Worse than previously thought: Arctic has lost 95% of its oldest, thickest ice and now the formerly stable East Antarctica is melting too

December 11, 2018
See comment by a lead scientist in Vatican Pontifical Academy of Sciences climate change conferences in this piece on historic findings.
Published on Tuesday, December 11, 2018 by ‘An Indication of What’s Coming’: Melting at North and South Poles Worse Than Previously Thought: While NOAA’s annual report shows the Arctic has lost 95 percent of its oldest, thickest ice, NASA researchers have observed ice retreat in East Antarctica—a region they’d believed was stable, by Jessica Corbett
arctic sea ice

New data shows that over the past three decades, the Arctic has lost 95 percent of its oldest, thickest ice. (Photo: Christopher Michel/Flickr/cc)

As the Trump administration tries to undermine the COP 24 climate talks in Poland, new U.S. government data shows that ice melt at both of the planet’s poles—driven by rising air and ocean temperatures resulting from human-caused global warming—is worse than previously thought.

“The Arctic is an indication of what’s coming to the rest of the globe.”
—Walt Meier, NSCDI

The latest annual Arctic Report Card from National Oceanic and Atmospheric Administration (NOAA) found that over the past three decades, a “stunning” 95 percent of northern region’s the oldest, thickest ice has disappeared. 

As the Washington Post reported:

The finding suggests that the sea at the top of the world has already morphed into a new and very different state, with major implications not only for creatures such as walruses and polar bears but, in the long term, perhaps for the pace of global warming itself.

The oldest ice can be thought of as a kind of glue that holds the Arctic together and, through its relative permanence, helps keep the Arctic cold even in long summers…

If the Arctic begins to experience entirely ice-free summers, scientists say, the planet will warm even more, as the dark ocean water absorbs large amounts of solar heating that used to be deflected by the cover of ice.

“The Arctic is an indication of what’s coming to the rest of the globe,” noted Walt Meier, a sea ice expert at the National Snow and Ice Data Center (NSIDC). And while the timeline is uncertain, the region appears on-track to experience an ice-free summer.

“In the Arctic Ocean, a difference of 2 degrees can be huge. If it goes from 31 Fahrenheit to 33 Fahrenheit, you’re going from ice skating to swimming,” Meier told the Post. “Looking down from the North Pole from above, for all intents and purposes, you’re going to see a blue Arctic Ocean.”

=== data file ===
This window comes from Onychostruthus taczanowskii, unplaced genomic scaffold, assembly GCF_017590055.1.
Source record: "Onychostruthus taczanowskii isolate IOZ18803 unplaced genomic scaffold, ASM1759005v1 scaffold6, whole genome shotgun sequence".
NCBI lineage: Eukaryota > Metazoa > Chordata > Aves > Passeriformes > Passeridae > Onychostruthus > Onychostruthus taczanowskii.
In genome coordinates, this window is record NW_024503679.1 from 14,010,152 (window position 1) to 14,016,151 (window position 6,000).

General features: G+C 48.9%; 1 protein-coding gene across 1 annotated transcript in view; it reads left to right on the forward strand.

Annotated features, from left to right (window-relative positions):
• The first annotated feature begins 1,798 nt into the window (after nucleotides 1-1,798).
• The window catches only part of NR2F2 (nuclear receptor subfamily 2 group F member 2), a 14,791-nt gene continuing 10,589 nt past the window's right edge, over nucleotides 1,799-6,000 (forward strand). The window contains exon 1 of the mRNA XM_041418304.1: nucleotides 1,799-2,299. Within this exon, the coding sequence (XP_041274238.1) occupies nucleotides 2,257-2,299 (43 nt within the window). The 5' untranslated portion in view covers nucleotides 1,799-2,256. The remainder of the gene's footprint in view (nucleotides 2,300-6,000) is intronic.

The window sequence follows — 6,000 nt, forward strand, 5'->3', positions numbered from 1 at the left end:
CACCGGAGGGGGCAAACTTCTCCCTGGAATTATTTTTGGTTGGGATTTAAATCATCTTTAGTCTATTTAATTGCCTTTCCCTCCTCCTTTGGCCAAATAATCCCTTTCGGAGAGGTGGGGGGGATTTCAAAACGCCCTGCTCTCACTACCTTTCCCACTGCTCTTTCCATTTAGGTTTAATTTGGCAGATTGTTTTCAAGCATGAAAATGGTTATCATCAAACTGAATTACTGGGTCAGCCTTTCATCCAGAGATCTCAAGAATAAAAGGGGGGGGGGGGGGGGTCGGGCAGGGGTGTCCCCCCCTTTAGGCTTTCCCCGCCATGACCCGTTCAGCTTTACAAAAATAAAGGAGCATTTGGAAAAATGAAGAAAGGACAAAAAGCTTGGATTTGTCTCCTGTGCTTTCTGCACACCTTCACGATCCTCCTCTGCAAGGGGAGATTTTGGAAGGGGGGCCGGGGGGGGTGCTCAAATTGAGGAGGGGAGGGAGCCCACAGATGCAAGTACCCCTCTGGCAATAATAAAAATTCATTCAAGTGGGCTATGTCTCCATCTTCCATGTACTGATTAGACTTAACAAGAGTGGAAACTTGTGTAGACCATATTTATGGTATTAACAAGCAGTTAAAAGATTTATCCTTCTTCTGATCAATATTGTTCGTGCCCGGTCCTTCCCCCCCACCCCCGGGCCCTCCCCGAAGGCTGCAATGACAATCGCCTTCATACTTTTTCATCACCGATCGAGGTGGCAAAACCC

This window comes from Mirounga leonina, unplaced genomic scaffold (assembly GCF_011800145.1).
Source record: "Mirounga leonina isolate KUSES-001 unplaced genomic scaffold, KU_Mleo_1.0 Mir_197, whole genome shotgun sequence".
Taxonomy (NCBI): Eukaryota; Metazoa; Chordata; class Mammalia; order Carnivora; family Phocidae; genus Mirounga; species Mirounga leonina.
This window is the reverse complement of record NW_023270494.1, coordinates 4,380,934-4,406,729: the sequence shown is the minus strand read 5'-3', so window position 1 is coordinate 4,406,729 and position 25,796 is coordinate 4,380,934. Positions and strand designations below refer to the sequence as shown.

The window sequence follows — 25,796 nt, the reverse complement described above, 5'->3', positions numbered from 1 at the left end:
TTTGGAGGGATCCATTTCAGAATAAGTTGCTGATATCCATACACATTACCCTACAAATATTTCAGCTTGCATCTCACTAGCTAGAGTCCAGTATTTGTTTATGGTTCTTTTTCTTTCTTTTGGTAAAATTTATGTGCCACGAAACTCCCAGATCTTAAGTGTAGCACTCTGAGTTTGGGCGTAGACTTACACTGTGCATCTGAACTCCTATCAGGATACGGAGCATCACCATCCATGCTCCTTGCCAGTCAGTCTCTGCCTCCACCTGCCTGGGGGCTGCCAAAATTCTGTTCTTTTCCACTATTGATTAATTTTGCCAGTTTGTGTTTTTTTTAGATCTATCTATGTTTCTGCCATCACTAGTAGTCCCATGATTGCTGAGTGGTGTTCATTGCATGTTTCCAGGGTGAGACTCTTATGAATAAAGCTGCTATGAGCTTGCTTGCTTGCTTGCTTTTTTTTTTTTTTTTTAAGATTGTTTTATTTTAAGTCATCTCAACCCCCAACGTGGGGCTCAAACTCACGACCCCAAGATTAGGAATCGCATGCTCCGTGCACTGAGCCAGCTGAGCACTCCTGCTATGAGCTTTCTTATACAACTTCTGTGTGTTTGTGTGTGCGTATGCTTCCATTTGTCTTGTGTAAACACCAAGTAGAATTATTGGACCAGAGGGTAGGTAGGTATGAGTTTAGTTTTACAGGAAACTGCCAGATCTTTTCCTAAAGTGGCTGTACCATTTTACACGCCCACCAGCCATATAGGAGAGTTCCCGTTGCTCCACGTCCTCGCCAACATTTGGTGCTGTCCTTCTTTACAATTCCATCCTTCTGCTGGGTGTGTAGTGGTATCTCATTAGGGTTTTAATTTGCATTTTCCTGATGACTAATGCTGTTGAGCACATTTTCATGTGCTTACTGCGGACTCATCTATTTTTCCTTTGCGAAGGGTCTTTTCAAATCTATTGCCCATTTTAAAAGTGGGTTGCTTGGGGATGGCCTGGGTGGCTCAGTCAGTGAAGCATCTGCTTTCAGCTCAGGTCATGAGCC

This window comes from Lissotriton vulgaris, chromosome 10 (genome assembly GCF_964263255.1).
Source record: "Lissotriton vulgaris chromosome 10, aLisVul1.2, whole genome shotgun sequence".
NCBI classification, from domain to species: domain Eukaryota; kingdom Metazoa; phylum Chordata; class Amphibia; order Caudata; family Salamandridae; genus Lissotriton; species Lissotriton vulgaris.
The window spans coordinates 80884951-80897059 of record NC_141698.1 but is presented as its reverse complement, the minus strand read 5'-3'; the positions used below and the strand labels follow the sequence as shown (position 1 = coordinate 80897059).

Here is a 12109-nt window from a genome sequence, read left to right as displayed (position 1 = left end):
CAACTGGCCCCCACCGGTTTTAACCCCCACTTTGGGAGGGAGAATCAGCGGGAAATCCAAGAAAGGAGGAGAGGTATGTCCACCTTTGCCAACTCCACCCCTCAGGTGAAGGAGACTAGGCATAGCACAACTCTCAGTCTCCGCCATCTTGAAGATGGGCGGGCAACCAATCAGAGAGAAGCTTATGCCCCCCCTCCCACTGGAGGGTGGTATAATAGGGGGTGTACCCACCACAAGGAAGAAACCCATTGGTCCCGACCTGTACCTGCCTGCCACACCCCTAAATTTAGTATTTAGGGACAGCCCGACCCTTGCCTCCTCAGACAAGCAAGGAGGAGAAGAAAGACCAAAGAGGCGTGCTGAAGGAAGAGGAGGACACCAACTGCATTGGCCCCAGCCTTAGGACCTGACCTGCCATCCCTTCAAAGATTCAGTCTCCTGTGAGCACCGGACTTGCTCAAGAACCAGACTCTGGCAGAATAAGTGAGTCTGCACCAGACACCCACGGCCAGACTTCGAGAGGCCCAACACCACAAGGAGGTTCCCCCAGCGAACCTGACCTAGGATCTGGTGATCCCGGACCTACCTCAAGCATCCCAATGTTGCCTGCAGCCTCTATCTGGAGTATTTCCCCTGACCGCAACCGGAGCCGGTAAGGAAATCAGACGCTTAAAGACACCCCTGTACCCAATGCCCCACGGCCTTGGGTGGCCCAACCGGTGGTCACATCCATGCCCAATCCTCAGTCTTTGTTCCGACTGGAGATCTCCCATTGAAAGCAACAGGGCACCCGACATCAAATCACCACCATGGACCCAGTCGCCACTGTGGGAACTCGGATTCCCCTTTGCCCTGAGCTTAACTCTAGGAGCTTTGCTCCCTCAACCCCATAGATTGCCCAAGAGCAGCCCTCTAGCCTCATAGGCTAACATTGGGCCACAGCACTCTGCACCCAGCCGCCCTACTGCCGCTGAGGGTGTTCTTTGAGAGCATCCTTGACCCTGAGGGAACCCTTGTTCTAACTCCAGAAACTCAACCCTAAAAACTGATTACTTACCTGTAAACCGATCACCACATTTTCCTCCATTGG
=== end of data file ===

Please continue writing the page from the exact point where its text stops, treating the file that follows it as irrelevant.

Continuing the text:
If ice-free summers become the Arctic’s new normal, it would be an “unmitigated disaster,” concluded Veerabhadran Ramanathan, a climate expert at the Scripps Institution of Oceanography. Such conditions, he warned, could add another half-degree Celsius (0.9 degrees Fahrenheit) to the already-alarming rates of global temperature rise.

Meanwhile, at the world’s southern pole, as the Guardian reported, NASA researchers have discovered that “a group of glaciers spanning an eighth of the East Antarctica coastline are being melted by the warming seas.” This region, the newspaper noted, “stores a vast amount of ice, which, if lost, would in the long-term raise global sea level by tens of meters and drown coastal settlements around the world.” 

East Antarctica is relatively unstudied compared with West Antarctica, where “utterly terrifying” findings have fueled demands for urgent action worldwide to dramatically cut planet-warming emissions. (Editor’s note: Ice scientist Eric Rignot has said we must return to the temperatures of the 1970s; i.e., get off of fossil fuels pronto and back to longterm CO2 levels to reattain stability). For this study, NASA researchers used satellites to analyze ice movements and heights, and measured ocean temperature over time by tagging seals.

The ice retreat they saw, “doesn’t seem random, it looks systematic,” explained NASA’s Alex Gardner. “That hints at underlying ocean influences that have been incredibly strong in West Antarctica.” While the observations have experts worried, Gardner said they indicate a need for more research to determine “whether these glaciers will enter a phase of rapid retreat or stabilize.”

East Antarctica